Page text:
Wrapping It Up

In this final issue of FOCUS, I wish to transmit a message worthy of consideration as a "keeper". It is simply this: skillful management of the acutely ill is not implemented with diagnostic labels and therapeutic protocols alone, but with sound clinical judgment rooted in strong physiologic grounding and based on respect for disease complexity, awareness that acute diseases continue to evolve over time, and commitment to frequent mid-course corrections based on the patient's response to our best predictions of the moment. At least for now, medical practice must remain an empirical process.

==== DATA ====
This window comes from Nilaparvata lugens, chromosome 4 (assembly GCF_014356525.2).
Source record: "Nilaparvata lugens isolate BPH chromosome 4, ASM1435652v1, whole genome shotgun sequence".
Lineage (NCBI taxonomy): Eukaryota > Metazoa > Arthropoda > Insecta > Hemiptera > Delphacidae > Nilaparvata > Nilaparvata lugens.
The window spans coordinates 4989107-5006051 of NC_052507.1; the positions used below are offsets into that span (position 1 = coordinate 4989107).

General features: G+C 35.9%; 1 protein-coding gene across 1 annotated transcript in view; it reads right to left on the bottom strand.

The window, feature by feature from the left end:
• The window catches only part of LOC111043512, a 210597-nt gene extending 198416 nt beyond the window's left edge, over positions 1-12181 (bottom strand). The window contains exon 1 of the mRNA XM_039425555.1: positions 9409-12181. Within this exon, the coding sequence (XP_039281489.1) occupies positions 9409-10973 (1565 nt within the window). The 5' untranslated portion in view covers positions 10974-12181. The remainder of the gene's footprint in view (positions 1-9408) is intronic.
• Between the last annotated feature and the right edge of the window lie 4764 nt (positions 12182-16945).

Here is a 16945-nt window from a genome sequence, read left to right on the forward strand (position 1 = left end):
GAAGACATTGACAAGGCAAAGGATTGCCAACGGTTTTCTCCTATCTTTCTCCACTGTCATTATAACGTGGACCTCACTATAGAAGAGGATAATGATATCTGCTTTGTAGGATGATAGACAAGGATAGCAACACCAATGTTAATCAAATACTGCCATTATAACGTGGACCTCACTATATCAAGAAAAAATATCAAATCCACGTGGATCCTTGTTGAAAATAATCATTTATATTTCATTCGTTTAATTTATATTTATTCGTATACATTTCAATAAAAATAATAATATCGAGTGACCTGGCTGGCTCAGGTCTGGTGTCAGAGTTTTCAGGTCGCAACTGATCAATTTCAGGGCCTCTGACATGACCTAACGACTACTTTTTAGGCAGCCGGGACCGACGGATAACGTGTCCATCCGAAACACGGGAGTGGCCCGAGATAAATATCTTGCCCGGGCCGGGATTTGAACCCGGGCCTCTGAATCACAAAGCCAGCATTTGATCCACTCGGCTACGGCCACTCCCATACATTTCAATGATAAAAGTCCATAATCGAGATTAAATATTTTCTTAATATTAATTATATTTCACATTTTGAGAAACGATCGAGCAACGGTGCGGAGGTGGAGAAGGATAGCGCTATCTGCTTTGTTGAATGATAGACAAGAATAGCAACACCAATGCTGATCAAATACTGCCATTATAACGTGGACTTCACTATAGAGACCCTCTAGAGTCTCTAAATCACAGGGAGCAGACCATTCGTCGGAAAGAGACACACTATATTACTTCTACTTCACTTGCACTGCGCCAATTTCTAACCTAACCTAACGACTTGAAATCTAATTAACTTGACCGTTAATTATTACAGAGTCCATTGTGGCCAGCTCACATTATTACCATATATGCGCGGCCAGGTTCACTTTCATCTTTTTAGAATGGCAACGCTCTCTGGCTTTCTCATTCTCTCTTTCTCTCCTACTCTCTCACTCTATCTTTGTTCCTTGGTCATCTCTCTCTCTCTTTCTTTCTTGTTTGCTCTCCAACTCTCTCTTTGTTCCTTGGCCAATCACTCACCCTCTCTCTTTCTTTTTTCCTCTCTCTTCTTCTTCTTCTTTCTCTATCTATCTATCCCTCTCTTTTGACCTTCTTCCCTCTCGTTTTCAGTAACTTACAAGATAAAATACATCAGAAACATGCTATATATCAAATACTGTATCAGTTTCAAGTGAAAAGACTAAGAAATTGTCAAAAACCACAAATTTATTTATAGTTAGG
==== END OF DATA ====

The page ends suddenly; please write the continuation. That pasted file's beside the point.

Dr. Macini, Professor of Medicine at the Univ. of Minnesota, is a clinician-scientist whose investigative work has concentrated in the cardiopulmonary physiology and management of acute respiratory failure.

by John Marini MD
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Author:Marini, John
Publication:FOCUS: Journal for Respiratory Care & Sleep Medicine
Article Type:Report
Geographic Code:1USA
Date:Nov 1, 2010